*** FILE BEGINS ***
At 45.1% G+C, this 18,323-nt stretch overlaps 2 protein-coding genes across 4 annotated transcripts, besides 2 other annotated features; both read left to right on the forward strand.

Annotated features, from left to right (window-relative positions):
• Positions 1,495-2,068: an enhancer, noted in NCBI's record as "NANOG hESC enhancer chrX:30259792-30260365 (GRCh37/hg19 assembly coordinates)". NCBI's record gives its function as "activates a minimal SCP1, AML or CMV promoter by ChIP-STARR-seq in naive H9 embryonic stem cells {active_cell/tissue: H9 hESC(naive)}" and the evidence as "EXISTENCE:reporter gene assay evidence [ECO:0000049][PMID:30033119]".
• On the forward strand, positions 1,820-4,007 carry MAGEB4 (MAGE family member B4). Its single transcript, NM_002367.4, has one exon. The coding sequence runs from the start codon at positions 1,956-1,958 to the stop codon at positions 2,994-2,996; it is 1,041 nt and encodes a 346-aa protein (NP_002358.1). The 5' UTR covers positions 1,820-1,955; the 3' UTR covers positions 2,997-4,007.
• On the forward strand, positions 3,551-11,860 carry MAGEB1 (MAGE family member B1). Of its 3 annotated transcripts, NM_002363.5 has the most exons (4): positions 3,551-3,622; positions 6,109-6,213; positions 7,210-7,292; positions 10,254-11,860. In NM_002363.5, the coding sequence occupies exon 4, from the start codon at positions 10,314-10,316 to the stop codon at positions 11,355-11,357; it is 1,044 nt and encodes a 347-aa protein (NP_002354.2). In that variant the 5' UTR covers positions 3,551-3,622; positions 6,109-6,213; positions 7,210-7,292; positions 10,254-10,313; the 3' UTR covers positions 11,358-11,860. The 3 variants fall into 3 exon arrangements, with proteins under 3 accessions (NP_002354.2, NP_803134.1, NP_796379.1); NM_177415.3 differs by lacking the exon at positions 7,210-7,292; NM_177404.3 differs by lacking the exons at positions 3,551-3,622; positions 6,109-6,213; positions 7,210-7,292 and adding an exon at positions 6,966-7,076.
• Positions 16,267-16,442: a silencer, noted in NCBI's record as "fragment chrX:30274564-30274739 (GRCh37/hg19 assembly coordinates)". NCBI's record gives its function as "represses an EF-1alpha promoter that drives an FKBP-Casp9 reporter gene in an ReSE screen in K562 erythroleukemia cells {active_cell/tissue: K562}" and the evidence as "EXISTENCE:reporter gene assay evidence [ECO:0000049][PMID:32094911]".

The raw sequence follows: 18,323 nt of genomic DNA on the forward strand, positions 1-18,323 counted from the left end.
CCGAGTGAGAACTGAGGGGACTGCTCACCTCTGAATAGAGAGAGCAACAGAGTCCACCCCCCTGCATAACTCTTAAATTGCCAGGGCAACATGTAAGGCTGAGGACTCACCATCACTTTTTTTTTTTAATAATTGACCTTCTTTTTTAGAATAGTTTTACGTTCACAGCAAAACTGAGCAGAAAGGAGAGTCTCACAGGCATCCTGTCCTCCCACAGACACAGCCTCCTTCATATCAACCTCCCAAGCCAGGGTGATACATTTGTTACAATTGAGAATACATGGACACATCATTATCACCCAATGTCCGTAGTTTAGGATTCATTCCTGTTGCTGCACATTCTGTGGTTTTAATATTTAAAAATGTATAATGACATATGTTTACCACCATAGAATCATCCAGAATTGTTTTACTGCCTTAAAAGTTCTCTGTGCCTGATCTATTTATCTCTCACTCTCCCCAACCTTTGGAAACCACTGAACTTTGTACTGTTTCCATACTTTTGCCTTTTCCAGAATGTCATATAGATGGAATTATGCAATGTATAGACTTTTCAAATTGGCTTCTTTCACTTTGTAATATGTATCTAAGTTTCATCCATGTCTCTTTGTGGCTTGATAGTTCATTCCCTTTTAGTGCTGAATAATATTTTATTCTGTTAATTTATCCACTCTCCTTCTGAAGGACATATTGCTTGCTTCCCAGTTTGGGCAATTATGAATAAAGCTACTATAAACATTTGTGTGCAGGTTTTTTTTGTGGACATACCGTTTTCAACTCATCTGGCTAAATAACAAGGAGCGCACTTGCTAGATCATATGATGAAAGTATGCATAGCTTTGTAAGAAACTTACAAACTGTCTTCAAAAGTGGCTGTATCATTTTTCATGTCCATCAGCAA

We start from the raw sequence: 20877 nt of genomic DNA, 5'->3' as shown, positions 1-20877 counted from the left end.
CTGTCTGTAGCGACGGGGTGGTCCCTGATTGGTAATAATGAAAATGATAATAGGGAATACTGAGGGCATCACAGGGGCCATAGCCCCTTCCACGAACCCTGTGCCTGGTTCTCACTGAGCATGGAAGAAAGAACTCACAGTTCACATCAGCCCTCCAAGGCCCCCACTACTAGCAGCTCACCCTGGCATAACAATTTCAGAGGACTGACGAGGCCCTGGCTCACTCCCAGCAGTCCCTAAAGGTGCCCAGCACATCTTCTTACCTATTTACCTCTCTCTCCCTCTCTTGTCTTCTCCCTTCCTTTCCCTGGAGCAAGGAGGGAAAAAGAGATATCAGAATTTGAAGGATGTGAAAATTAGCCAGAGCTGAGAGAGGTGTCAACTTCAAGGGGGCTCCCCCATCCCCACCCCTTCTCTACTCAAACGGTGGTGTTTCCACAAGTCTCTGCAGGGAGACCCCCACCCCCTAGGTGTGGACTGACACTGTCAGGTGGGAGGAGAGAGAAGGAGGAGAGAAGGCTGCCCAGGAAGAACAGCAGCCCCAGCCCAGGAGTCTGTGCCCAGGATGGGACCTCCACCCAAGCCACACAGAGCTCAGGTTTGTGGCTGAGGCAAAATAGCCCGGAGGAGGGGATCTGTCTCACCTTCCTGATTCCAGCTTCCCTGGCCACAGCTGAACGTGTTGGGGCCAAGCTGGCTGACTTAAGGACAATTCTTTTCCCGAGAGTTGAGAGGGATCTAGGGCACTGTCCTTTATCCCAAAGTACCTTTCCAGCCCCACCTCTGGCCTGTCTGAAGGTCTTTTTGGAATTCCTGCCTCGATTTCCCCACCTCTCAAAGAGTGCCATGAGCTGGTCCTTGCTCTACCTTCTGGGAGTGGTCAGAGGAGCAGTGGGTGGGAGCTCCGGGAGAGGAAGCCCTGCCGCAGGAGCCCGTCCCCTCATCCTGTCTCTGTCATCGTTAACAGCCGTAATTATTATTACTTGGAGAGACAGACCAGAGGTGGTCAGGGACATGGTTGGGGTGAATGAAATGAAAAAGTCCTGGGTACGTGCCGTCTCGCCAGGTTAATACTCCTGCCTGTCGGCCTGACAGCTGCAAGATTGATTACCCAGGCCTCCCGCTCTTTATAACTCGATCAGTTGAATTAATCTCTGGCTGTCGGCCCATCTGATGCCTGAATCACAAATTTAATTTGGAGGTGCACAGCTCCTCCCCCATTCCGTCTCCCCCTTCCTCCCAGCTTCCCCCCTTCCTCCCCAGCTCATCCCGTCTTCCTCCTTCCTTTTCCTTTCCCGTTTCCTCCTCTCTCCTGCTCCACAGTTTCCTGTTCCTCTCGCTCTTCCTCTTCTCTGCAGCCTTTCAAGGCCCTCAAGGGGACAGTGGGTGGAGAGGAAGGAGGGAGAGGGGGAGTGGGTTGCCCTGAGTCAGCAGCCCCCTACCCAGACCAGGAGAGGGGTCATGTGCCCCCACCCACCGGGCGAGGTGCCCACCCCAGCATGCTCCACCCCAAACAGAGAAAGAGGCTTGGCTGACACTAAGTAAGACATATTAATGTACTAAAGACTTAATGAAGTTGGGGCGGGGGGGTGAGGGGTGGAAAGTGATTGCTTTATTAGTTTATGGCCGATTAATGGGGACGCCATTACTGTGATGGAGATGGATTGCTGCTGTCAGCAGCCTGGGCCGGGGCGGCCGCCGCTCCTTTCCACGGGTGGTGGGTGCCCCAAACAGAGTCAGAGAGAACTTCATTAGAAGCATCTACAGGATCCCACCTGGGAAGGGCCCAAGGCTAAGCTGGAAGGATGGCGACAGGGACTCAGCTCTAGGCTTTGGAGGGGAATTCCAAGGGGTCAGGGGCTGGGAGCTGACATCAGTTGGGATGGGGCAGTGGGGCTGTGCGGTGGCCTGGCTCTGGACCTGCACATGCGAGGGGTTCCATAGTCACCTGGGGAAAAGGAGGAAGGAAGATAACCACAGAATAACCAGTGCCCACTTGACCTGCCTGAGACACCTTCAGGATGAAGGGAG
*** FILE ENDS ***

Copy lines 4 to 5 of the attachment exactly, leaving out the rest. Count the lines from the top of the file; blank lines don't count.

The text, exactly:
• On the forward strand, positions 1,820-4,007 carry MAGEB4 (MAGE family member B4). Its single transcript, NM_002367.4, has one exon. The coding sequence runs from the start codon at positions 1,956-1,958 to the stop codon at positions 2,994-2,996; it is 1,041 nt and encodes a 346-aa protein (NP_002358.1). The 5' UTR covers positions 1,820-1,955; the 3' UTR covers positions 2,997-4,007.
• On the forward strand, positions 3,551-11,860 carry MAGEB1 (MAGE family member B1). Of its 3 annotated transcripts, NM_002363.5 has the most exons (4): positions 3,551-3,622; positions 6,109-6,213; positions 7,210-7,292; positions 10,254-11,860. In NM_002363.5, the coding sequence occupies exon 4, from the start codon at positions 10,314-10,316 to the stop codon at positions 11,355-11,357; it is 1,044 nt and encodes a 347-aa protein (NP_002354.2). In that variant the 5' UTR covers positions 3,551-3,622; positions 6,109-6,213; positions 7,210-7,292; positions 10,254-10,313; the 3' UTR covers positions 11,358-11,860. The 3 variants fall into 3 exon arrangements, with proteins under 3 accessions (NP_002354.2, NP_803134.1, NP_796379.1); NM_177415.3 differs by lacking the exon at positions 7,210-7,292; NM_177404.3 differs by lacking the exons at positions 3,551-3,622; positions 6,109-6,213; positions 7,210-7,292 and adding an exon at positions 6,966-7,076.